The Basics of SCSI Cabling

The SCSI specification states that 6 meters (20 feet) is the maximum total length of a standard SCSI
daisy chain. But, what is sometimes not taken into consideration are the added lengths of wire that
are inside most SCSI sub-systems. If you use 9 inches as an average length, with seven devices
attached, you would be left with only 15 feet of external cabling available before you exceeded
the specification.

Another important consideration is the quality of the cable used. As you add target devices the need
for higher quality cables increases.. Cables that incorporate most or all of the features described in
Table 1 have the greatest chance of offering reliable data-transfers. Table 1 lists some quality
guide lines.

Table 1



High quality SCSI Cable Features 26 Gauge Twisted Pair
Foil and Braided Shielding
Impedance of 100 Ohms (+/- 10%)
20u” Gold on Contacts
20u” Gold on Shell
Extra Heavy Duty Strain Relief
Ferrite Beads
High Quality PVC
Placement of ACK and REQ in the
Center of the Cable




CAUTION

Table 1



High quality SCSI Cable Features 26 Gauge Twisted Pair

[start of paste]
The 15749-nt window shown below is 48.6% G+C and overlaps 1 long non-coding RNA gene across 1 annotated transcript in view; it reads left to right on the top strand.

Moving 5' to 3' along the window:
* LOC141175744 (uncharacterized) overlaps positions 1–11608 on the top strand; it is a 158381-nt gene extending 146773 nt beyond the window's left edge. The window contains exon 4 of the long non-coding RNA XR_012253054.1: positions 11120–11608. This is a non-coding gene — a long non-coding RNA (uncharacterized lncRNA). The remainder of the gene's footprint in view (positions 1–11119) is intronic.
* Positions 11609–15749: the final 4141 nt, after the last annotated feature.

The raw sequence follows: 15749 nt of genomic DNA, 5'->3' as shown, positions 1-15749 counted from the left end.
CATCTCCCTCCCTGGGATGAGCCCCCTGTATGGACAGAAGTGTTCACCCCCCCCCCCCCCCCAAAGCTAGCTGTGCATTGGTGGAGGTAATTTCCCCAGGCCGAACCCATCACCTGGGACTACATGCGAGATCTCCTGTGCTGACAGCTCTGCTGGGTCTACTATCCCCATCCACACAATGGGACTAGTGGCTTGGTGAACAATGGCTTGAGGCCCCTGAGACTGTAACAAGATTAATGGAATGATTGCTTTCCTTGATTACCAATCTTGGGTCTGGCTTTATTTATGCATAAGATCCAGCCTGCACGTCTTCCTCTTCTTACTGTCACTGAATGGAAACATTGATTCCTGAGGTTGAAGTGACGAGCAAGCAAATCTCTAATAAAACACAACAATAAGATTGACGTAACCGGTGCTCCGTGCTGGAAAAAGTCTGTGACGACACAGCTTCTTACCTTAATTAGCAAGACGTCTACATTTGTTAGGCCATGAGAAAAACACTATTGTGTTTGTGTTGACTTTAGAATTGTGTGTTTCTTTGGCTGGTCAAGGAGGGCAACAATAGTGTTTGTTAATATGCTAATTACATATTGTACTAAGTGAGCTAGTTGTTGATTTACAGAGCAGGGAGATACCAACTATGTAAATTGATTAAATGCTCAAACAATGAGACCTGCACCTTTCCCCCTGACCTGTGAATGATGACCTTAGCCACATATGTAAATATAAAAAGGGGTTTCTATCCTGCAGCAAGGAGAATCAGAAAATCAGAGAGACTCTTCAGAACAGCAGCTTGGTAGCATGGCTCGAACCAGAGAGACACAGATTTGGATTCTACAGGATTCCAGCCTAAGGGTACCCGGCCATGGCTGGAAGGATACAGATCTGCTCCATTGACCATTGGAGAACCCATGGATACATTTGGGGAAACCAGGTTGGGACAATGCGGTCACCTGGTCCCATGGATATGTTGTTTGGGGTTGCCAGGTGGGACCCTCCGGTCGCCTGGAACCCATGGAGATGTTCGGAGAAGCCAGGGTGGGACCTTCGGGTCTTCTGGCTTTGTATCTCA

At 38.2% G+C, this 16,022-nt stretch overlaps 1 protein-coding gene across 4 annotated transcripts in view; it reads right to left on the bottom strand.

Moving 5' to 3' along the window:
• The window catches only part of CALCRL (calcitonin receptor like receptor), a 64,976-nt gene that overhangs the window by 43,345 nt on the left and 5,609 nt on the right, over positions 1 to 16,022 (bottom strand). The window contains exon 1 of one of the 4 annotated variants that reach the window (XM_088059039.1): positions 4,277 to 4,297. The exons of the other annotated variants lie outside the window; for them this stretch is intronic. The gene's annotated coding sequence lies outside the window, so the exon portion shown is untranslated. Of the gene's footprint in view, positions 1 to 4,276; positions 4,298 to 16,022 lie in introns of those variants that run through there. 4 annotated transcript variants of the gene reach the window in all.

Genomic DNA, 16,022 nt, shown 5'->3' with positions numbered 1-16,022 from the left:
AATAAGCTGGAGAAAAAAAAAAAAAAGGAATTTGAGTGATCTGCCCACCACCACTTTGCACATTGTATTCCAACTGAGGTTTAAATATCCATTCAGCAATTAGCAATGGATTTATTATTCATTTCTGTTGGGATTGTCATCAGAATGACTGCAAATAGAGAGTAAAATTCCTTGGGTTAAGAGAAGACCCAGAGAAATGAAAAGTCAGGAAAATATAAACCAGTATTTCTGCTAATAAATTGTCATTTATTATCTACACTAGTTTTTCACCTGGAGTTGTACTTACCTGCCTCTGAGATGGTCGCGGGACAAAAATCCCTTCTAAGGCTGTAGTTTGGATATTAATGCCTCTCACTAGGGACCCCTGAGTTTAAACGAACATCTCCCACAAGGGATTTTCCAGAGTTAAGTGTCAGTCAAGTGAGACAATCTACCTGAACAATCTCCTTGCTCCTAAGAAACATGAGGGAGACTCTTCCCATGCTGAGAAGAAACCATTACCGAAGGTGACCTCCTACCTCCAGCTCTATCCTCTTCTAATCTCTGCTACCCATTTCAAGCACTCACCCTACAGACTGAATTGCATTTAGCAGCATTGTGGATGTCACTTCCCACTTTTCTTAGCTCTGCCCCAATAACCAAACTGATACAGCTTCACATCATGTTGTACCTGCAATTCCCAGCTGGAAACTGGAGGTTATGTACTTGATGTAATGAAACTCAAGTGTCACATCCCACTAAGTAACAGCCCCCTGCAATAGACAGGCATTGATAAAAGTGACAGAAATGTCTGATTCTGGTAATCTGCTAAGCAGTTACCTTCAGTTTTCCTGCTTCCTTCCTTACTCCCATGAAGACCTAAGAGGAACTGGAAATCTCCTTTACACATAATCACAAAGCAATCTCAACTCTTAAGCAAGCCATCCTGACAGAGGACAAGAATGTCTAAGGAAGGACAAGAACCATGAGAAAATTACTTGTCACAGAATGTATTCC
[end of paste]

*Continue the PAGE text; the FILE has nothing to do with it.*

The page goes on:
Foil and Braided Shielding
Impedance of 100 Ohms (+/- 10%)
20u” Gold on Contacts
20u” Gold on Shell
Extra Heavy Duty Strain Relief
Ferrite Beads
High Quality PVC
Placement of ACK and REQ in the
Center of the Cable




CAUTION
Make sure that the connections are plugged in all the way and that either the screws or locking
tabs are fastened securely before you apply power. SCSI cables should not be plugged in or
removed with the power on. There is always the potential for problems when the SCSI Bus is altered
while the power is left on any device.

To further maintain reliability for any SCSI daisy chain isolate the cables from other wires, and keep
the cables away from other sources of power or data signals. Try to eliminate any electrostatic or
electromagnetic effects that other cables might supply. Also keep the cables from making
excessively sharp bends. The most common reason a cable goes bad is from putting undo strain
on it while making bends.

There are three basic cable connector types that have been accepted by the SCSI community.

50 Pin Centronics
Used in many of the external sub-systems, this is the most popular type of SCSI connector on the
market. It is designed for SCSI-1 and some SCSI-2 applications. It has a maximum data-transfer
rate of around 5 MBytes/Second.

50 Pin SCSI-2
Used mainly in the workstation environment, SUN officially made this the connector of choice for
many of their new lines of SparcStations. These connectors are .050 on center,. half the pitch of the
50 Pin Centronics connector. The maximum data-transfer rate for this type of connector is
10 MBytes/Second.

68 Pin SCSI-2 Wide
Not widely supported yet, this relatively new connector offers twice the data path and increased
data-transfer potential. This connector is also .050 on center, half the pitch of the 50 Pin Centronics
connector. The maximum data-transfer rate for this type of connector is 20 MBytes/Second.